HSE University Launches Project on Automated Exam Checking
During this summer’s exams, HSE School of Foreign Languages and the Centre for Computational Educational Sciences launched a pilot project for the automated checking of student exams. Ekaterina Kolesnikova, Head of the School of Foreign Languages, Dmitry Abbakumov, Head of the Centre for Computational Educational Sciences, and Daria Kravchenko, Deputy Head of the centre, spoke about the project and its future prospects.
The Start of the Project
Dmitry: HSE administration asked us to expand the centre’s purview beyond online courses. We decided we could evaluate the quality of measurement materials, analyze the effectiveness of evaluation tools, and offer evidence-based adjustments to improve this system. We could also analyze how the learning process goes in general, and what difficulties students face.
Ekaterina: The pandemic did not only pose new challenges but also showed us what innovations needed to be implemented as soon as possible to make English language teaching at the University more resilient to uncertainty. In some ways, the changes that have taken place over the past six months are the key to stable future development. In spring we realized that remote education requires not just an online test, but an online exam on a suitable platform.
Tasks and Difficulties
Ekaterina: the task turned out to be difficult and required us to solve many issues related to the development of test structure and content, as well as building an organizational model for its implementation and designing a communication matrix with all the participants (which is more than 10,000 people).
The difficulties were both systematic, typical for a group of students, for example, from a particular campus, and individual, when a particular person had a problem with something
Content planning and test specification that suited an online format were difficult. In a short time, we had to significantly increase the number of previously planned tasks, the number of unique options, taking into account the platform's capabilities, additional dates, and a special approach to organizing the exam for students with disabilities.
From the very first stage, it was important to reassure our colleagues that we would not reschedule the exams, but were ready to deal with this situation at the beginning of the pandemic in April. We had to rely on the fact that none of us were ready to fail and were able to calmly resolve a difficult situation or in some cases, stay up working all through the night in order to upload materials to the platform in time.
We knew that we had experts with the necessary competencies to implement this project at the School of Foreign Languages and the Centre for Computational Educational Sciences, but it was important to help all our colleagues feel like a team working together on one task.
Dmitry: First, we collected all the necessary information and presented in the form of a visual dashboard at a school meeting. The heads of departments and educational programmes paid great interest to it, because they could see that this information was particularly relevant to their students.
This was a successful starting point, and then we started preparing for a much larger-scale task - to conduct an online exam for 8,000 students. The risks were high because, by this point, quarantine had been imposed.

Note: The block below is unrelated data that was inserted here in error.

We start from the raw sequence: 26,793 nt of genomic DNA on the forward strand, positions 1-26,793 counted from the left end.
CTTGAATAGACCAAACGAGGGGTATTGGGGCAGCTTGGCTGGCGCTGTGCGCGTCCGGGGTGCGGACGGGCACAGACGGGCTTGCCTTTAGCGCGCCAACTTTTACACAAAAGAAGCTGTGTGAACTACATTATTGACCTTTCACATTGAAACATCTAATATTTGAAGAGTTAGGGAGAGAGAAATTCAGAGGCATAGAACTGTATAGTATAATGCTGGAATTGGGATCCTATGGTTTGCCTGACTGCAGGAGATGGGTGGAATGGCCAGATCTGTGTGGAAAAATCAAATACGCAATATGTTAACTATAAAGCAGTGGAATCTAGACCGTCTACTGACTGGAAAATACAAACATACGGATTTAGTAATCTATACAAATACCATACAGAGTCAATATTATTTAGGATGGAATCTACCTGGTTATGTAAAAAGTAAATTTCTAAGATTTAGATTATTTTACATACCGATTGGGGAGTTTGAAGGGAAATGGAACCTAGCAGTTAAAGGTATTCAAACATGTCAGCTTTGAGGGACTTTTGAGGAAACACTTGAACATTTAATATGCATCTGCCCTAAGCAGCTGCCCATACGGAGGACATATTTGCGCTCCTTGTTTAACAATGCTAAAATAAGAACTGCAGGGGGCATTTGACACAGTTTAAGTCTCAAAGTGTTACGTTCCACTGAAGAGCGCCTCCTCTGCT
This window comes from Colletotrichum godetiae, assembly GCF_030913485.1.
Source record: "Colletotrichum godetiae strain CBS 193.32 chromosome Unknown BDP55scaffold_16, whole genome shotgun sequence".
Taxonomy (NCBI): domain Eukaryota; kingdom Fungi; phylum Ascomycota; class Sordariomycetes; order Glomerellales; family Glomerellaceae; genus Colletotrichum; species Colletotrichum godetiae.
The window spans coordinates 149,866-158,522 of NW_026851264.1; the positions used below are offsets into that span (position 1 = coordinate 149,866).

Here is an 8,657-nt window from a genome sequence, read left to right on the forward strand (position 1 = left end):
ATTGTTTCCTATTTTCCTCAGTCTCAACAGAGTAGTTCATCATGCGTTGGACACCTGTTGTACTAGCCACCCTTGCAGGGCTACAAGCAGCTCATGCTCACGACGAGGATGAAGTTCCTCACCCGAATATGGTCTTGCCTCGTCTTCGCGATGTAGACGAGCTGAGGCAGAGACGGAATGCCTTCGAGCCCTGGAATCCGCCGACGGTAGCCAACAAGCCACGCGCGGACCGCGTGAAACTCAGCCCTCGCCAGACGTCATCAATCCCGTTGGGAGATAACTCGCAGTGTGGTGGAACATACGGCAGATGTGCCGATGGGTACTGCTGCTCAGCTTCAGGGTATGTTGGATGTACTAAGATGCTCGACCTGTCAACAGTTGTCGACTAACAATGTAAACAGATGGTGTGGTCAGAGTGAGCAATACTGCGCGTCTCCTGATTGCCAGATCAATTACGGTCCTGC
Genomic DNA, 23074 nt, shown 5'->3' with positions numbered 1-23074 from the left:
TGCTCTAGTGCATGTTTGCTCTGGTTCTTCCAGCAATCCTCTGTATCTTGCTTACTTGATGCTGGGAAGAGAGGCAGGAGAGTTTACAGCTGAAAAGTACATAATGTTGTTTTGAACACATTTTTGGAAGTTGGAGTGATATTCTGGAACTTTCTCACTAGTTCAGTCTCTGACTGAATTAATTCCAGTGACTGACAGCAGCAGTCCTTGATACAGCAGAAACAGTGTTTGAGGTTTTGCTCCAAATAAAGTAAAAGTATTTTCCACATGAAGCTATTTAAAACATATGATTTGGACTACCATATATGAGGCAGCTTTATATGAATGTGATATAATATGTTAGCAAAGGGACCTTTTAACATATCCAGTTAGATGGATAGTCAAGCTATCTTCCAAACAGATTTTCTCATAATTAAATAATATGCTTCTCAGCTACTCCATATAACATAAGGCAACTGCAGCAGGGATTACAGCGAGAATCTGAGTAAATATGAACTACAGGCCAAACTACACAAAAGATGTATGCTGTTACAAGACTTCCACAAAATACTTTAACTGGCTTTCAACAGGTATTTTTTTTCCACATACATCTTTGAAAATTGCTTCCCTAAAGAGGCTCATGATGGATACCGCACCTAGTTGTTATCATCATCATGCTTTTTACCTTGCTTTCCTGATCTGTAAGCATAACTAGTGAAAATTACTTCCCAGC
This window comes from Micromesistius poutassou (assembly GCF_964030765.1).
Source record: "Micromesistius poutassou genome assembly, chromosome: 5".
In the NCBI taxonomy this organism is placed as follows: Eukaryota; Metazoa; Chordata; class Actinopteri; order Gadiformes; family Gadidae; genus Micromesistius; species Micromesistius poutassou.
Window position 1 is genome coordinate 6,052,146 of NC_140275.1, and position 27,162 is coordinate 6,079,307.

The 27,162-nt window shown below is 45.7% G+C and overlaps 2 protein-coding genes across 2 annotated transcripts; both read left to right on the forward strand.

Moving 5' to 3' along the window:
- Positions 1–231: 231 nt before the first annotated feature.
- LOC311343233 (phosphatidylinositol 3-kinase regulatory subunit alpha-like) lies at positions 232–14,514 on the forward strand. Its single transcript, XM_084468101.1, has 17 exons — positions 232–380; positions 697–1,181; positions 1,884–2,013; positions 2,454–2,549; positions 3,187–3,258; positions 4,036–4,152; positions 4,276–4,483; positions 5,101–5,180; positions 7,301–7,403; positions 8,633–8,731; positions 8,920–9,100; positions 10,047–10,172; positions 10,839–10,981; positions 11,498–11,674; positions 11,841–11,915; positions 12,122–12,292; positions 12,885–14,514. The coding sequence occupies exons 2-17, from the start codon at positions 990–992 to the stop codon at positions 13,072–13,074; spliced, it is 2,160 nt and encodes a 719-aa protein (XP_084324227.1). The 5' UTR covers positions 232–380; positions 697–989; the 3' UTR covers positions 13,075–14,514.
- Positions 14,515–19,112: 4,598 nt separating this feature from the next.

Daria: All tests were held on the Moodle platform. There are two assessment systems: an automated system, which allows you to automatically check assignments, and semi-automated one, which allows teachers to check student essays. Written tasks were uploaded to the Disk manually, and then a special script that we developed sorted the essays into folders according to the degree programme.
Each teacher had a special link, which they could use to log in and start checking the tasks. After that, the teacher put the grade for the written exam in the document and the final grade was calculated automatically. Despite the fact that the exam period lasted only four days, we were able to ensure that this huge system operated smoothly, so it was easy for teachers to use it.
Dmitry: we provided anonymity: teachers did not know whose work they were checking, and each student had their own digital ID. This is important because complete anonymization guarantees maximum objectivity of assessment.
We conducted some preliminary training for teachers and prepared video instructions on using our system. Later, we compiled a survey for teachers, which showed that 85% were satisfied with the exam format.
Ekaterina: We understood our responsibility to the University and wanted the HSE School of Foreign Languages to become the first and, as it turned out, only department in Russia to create an online English exam for a university. This exam was conducted on verified standardized materials, with proctoring and analytics for 8,500 students and four campuses. Moscow, St. Petersburg, Perm, and Nizhny Novgorod did not experience any geographical or temporal differences. All department managers synchronized their team’s work.
Developing the Project
Dmitry: Thanks to this pilot, we are starting a new project in September. It will concern the development of automated entrance testing for the School of Foreign Languages. The Centre for Computational Educational Sciences will work on the methodology for implementing a special analytical system that will ‘guide’ the student from his/her admission to graduation. It’s an ambitious project!